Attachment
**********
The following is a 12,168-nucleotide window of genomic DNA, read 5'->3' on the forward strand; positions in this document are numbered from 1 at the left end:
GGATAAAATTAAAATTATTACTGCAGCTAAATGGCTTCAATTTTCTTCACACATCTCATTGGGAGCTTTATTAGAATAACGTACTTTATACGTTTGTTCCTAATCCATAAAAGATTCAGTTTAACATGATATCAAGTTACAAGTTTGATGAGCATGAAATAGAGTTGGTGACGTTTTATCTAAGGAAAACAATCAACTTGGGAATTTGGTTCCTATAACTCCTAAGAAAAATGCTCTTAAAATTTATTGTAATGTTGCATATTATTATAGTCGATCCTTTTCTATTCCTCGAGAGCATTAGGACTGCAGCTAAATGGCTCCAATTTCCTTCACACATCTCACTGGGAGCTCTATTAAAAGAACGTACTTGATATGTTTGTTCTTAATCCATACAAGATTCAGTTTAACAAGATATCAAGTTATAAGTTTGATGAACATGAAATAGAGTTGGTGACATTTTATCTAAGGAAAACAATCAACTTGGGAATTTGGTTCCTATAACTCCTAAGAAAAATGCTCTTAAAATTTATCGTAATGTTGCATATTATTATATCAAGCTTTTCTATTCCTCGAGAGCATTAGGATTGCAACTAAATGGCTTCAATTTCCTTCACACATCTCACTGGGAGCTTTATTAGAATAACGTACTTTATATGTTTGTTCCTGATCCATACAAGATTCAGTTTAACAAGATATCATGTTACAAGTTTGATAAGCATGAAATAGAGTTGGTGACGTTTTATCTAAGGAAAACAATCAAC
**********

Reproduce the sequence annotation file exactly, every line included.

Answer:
The following is a 12,168-nucleotide window of genomic DNA, read 5'->3' on the forward strand; positions in this document are numbered from 1 at the left end:
GGATAAAATTAAAATTATTACTGCAGCTAAATGGCTTCAATTTTCTTCACACATCTCATTGGGAGCTTTATTAGAATAACGTACTTTATACGTTTGTTCCTAATCCATAAAAGATTCAGTTTAACATGATATCAAGTTACAAGTTTGATGAGCATGAAATAGAGTTGGTGACGTTTTATCTAAGGAAAACAATCAACTTGGGAATTTGGTTCCTATAACTCCTAAGAAAAATGCTCTTAAAATTTATTGTAATGTTGCATATTATTATAGTCGATCCTTTTCTATTCCTCGAGAGCATTAGGACTGCAGCTAAATGGCTCCAATTTCCTTCACACATCTCACTGGGAGCTCTATTAAAAGAACGTACTTGATATGTTTGTTCTTAATCCATACAAGATTCAGTTTAACAAGATATCAAGTTATAAGTTTGATGAACATGAAATAGAGTTGGTGACATTTTATCTAAGGAAAACAATCAACTTGGGAATTTGGTTCCTATAACTCCTAAGAAAAATGCTCTTAAAATTTATCGTAATGTTGCATATTATTATATCAAGCTTTTCTATTCCTCGAGAGCATTAGGATTGCAACTAAATGGCTTCAATTTCCTTCACACATCTCACTGGGAGCTTTATTAGAATAACGTACTTTATATGTTTGTTCCTGATCCATACAAGATTCAGTTTAACAAGATATCATGTTACAAGTTTGATAAGCATGAAATAGAGTTGGTGACGTTTTATCTAAGGAAAACAATCAAC